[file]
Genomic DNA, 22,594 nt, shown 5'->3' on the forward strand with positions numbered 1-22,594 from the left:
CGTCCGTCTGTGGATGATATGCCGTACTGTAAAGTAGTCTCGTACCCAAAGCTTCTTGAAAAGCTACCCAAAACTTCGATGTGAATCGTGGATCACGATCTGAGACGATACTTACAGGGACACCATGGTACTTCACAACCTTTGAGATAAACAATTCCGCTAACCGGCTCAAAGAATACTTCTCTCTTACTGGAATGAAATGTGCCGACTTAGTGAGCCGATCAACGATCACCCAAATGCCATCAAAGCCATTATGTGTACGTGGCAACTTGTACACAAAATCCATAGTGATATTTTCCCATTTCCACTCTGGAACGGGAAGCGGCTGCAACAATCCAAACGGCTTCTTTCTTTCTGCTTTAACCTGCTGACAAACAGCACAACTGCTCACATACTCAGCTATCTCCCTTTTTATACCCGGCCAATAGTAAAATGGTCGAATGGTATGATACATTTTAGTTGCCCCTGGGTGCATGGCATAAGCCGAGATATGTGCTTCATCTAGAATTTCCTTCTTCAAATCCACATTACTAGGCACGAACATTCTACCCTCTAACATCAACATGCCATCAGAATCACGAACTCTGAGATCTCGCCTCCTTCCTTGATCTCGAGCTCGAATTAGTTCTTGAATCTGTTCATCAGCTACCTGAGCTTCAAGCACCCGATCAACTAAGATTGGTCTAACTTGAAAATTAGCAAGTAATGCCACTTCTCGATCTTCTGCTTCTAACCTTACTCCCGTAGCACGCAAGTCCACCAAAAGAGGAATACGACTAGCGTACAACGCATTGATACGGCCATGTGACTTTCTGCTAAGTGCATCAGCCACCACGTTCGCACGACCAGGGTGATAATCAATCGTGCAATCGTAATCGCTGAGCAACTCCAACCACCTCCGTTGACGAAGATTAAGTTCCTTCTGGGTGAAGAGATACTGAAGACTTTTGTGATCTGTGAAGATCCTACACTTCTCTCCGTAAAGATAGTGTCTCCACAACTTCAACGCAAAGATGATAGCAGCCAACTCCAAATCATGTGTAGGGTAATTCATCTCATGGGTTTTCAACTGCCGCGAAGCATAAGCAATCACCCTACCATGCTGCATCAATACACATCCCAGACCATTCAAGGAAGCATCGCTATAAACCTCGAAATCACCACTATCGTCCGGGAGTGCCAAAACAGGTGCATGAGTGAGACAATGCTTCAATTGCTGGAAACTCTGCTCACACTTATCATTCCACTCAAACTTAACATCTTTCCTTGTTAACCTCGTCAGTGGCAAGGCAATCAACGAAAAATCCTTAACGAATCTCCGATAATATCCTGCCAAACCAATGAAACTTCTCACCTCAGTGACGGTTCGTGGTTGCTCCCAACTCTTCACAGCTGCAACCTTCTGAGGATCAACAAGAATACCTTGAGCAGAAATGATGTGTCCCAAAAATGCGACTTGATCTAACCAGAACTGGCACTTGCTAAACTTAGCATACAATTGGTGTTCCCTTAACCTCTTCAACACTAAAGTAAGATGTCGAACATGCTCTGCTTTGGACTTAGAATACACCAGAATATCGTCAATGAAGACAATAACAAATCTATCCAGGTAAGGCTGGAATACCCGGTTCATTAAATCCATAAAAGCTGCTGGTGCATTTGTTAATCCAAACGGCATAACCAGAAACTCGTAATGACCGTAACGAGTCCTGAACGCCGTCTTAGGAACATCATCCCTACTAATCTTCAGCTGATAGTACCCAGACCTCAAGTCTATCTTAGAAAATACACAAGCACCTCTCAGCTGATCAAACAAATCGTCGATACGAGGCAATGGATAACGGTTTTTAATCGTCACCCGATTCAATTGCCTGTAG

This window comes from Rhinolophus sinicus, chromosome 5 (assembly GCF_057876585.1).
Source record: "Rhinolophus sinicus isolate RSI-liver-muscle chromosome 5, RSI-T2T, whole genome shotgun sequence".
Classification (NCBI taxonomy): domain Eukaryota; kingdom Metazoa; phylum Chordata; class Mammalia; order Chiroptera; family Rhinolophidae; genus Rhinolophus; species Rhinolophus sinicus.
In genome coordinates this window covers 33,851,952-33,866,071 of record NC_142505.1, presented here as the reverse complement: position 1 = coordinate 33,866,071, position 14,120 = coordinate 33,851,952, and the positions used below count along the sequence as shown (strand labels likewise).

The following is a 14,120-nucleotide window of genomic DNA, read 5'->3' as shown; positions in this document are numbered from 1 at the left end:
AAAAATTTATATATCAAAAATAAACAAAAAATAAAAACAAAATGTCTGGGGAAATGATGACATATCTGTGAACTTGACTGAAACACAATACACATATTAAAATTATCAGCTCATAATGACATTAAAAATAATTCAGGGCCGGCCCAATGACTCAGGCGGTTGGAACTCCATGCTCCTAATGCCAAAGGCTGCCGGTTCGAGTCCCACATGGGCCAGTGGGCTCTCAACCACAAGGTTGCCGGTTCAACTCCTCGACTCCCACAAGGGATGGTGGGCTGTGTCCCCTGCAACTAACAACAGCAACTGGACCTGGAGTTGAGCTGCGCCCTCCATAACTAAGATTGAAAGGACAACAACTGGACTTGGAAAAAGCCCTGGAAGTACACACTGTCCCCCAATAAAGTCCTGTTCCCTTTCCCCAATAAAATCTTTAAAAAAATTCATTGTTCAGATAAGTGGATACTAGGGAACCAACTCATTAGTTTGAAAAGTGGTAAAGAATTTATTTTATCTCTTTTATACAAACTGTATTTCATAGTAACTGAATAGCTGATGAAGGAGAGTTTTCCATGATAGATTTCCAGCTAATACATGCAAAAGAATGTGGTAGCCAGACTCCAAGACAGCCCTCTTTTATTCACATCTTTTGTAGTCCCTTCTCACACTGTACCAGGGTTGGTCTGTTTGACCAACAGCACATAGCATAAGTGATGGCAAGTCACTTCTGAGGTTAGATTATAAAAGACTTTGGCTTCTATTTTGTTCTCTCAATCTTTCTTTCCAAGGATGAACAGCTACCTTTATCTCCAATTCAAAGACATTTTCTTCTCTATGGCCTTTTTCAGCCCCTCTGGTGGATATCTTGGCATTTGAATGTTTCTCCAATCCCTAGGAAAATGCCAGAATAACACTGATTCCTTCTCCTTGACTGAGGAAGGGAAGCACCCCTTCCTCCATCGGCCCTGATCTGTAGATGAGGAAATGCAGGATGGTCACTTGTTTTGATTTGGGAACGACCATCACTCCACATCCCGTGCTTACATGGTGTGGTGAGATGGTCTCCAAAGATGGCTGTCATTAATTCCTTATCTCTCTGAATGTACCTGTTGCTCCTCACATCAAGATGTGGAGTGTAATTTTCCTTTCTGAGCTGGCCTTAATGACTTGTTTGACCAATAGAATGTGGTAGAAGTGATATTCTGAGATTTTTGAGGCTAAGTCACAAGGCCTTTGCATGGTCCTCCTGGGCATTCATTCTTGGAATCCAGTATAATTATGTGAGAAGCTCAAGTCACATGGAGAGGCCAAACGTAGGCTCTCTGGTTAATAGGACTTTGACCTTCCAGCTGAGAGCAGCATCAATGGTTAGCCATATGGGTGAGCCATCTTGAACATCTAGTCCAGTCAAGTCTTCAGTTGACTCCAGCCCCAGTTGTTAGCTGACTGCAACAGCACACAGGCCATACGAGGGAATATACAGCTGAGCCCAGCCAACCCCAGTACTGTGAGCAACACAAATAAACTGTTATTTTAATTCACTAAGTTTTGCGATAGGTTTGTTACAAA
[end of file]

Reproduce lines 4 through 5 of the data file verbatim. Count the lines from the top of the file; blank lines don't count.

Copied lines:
Source record: "Rhinolophus sinicus isolate RSI-liver-muscle chromosome 5, RSI-T2T, whole genome shotgun sequence".
Classification (NCBI taxonomy): domain Eukaryota; kingdom Metazoa; phylum Chordata; class Mammalia; order Chiroptera; family Rhinolophidae; genus Rhinolophus; species Rhinolophus sinicus.